Students research projects shared with ULV community

Pedro Isao Mori
Staff Writer

The student CASE Day and Mini Maker Fair showcased works of scientific research, literary research, programming and more Tuesday in the Abraham Campus Center Ballroom.

CASE stands for Celebrate the Arts, Scholarship, and Engagement. The fair began as an event to promote and encourage faculty and students to share their findings or projects they’ve worked on. The event had 14 different presentations.

Junior computer science major Anthony Guarrera spoke about his app designed to emulate an EMT patient care reporting system. The app took reports and separated them into files for students to go through, just like how reports would come in the real world. 

“I have been working at Pasadena City College and assisting their EMT program,” Guarrera said. “I kind of noticed an aspect missing from their program was the implementation of an electronic patient care reporting system. Although we simulated it on paper it doesn’t give the feel of a real 911 system.”  

Guarrera also said that he is considering making a generic template for other colleges to adopt this because he believes that this is an aspect that needs to be emphasized so students are ready for similar situations on the actual job.

Education was also a topic present at student CASE Day. 

Graduate child development student Luisa Estanaga’s presentation discussed the importance of having books in classrooms that represent children with special needs. This was in hopes of developing an inclusive environment where children with disabilities do not feel any different from other children.

“It started off as an assignment for one of my classes,” Estanaga said. “From there it has just grown to the point where I have presented at multiple conferences and multiple schools. I was actually at the (Conference on Academic Research in Education) in Las Vegas. I’m working to build a manuscript to be published one day.”

Estanaga said she wants to keep working in order to bring awareness to the topic. She said despite establishing connections at the conferences she has attended and suggesting material for schools to use, there has not been any noticeable impact on schools yet. 

Senior computer science major Jorge Garcia presented a 3D printed marble maze which he designed. The maze was completely 3D printed including the gears that moved the board around.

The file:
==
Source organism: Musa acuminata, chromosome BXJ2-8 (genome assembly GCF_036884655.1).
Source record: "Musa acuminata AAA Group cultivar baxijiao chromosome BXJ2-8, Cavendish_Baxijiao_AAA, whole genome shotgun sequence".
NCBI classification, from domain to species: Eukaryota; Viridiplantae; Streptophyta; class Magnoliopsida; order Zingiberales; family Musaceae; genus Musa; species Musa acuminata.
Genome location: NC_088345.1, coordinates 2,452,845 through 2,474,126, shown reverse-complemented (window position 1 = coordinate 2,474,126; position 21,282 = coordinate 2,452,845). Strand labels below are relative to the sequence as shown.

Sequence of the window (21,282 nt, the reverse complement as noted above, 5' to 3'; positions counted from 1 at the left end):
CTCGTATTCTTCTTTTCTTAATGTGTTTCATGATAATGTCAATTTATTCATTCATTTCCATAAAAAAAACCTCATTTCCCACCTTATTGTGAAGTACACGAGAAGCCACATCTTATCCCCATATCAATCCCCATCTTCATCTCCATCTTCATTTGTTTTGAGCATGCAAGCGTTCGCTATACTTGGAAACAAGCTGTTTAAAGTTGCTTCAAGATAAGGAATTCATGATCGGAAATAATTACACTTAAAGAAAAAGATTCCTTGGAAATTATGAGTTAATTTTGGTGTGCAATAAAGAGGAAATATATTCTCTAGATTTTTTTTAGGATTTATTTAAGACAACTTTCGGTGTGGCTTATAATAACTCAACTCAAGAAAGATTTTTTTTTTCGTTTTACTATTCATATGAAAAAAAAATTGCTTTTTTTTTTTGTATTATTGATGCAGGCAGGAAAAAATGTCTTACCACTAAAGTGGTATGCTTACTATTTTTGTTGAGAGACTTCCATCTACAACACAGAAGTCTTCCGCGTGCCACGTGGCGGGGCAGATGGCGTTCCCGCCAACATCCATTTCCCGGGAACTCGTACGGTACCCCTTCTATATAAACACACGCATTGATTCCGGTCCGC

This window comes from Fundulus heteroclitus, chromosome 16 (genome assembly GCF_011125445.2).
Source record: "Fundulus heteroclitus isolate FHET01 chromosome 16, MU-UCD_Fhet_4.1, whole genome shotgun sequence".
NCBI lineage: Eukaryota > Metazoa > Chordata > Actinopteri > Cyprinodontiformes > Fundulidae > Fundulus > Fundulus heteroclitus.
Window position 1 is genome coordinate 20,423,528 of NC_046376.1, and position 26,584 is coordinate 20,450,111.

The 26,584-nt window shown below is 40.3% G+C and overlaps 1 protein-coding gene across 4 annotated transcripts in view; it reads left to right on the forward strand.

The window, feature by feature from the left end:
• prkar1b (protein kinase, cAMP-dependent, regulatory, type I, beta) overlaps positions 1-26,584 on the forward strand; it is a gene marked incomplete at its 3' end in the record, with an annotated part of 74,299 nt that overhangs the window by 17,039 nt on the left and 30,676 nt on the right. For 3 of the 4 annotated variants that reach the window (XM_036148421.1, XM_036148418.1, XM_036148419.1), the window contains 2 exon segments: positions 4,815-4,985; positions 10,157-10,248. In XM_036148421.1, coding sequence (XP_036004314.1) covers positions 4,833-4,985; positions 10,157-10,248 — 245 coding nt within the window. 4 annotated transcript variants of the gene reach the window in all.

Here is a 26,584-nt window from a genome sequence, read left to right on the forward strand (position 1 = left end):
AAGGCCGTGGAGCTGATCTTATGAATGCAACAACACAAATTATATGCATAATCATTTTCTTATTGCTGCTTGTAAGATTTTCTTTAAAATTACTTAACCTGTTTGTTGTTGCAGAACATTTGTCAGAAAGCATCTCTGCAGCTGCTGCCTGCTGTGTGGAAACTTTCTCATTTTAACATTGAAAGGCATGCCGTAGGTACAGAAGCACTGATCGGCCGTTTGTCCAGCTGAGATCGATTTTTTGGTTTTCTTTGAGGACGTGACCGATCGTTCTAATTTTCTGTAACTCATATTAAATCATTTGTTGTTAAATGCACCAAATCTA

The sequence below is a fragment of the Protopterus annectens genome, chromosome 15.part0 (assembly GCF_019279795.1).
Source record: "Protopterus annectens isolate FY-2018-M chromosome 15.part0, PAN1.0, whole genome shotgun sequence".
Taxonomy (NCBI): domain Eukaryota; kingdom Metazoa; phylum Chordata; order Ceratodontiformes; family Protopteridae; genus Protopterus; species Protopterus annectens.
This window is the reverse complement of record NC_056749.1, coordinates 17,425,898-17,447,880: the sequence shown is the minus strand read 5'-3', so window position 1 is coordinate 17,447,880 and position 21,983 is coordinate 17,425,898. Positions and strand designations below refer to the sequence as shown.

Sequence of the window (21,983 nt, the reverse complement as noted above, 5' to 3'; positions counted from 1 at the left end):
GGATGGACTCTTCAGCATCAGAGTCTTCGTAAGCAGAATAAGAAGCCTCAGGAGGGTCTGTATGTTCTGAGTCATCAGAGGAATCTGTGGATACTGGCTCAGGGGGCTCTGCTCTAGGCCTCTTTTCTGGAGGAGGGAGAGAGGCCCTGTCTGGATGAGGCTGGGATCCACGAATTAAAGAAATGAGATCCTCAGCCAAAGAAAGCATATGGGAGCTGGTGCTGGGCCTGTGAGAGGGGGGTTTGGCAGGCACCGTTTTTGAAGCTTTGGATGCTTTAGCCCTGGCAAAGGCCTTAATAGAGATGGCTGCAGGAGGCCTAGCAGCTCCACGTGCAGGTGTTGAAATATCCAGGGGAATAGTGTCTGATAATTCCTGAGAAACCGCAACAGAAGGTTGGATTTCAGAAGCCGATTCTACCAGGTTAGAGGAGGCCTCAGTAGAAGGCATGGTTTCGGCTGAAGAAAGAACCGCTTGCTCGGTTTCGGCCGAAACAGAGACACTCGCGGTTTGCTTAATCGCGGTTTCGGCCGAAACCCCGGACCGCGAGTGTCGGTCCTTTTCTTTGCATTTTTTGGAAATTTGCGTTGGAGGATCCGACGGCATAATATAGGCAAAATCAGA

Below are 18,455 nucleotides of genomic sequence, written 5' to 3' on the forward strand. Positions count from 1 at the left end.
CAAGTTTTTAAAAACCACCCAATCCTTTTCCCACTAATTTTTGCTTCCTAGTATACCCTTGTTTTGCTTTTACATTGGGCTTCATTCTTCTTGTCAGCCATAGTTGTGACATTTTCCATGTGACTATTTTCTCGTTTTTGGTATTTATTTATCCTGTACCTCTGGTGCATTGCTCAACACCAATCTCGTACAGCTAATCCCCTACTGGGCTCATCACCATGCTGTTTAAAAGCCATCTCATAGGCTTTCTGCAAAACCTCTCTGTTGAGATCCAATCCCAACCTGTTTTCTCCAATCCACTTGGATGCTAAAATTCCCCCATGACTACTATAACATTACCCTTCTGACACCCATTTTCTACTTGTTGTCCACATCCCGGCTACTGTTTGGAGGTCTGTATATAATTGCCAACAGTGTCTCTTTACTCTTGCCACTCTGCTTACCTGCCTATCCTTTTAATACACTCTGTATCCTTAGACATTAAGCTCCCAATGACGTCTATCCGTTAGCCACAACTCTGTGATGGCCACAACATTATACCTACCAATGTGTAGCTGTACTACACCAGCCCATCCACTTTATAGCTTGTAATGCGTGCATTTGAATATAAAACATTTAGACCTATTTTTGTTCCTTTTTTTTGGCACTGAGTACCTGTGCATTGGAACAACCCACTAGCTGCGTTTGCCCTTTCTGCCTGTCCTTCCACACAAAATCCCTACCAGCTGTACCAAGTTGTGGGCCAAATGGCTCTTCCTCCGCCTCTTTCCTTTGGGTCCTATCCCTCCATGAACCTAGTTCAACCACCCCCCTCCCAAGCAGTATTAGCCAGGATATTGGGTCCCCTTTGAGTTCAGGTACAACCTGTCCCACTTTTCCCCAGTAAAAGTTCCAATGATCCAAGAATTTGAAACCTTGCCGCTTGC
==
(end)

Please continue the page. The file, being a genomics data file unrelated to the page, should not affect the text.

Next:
“I’m a computer science student, and anything technology-wise excites me,” Garcia said. “I love coding and everything. I did this for an internship when I wanted to learn something new. I like 3D printing because you can print anything you want. It’s something innovative that I wanted to learn about.”

Faculty from the College of Law presented their San Bernardino Misdemeanor Appellate Advocacy Clinical Program on behalf of some of the law students. This program involved law students getting firsthand experience defending indigent clients in the courtroom.

Assistant Professor of Law Michele Assael-Shafia said this was something that made the program unique. Unlike other projects where students present their findings to peers or professors, students from the College of Law had to present legal cases to a group of judges. 

“We have 13 students enrolled now handling legal cases and we’re presenting their appeals today,” said Placido Gomez, College of Law associate dean for academic affairs. “We handle real clients who have appealed their convictions in San Bernardino County.”

This means that they need to be creative with their legal research since punishment from a judge involves real world consequences, making this an in-depth learning experience for the students, Gomez added. 

Pedro Isao Mori can be reached pedro.mori@laverne.edu.

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Pedro Isao Mori, a freshman journalism major and business management minor, is a staff writer for the Campus Times.

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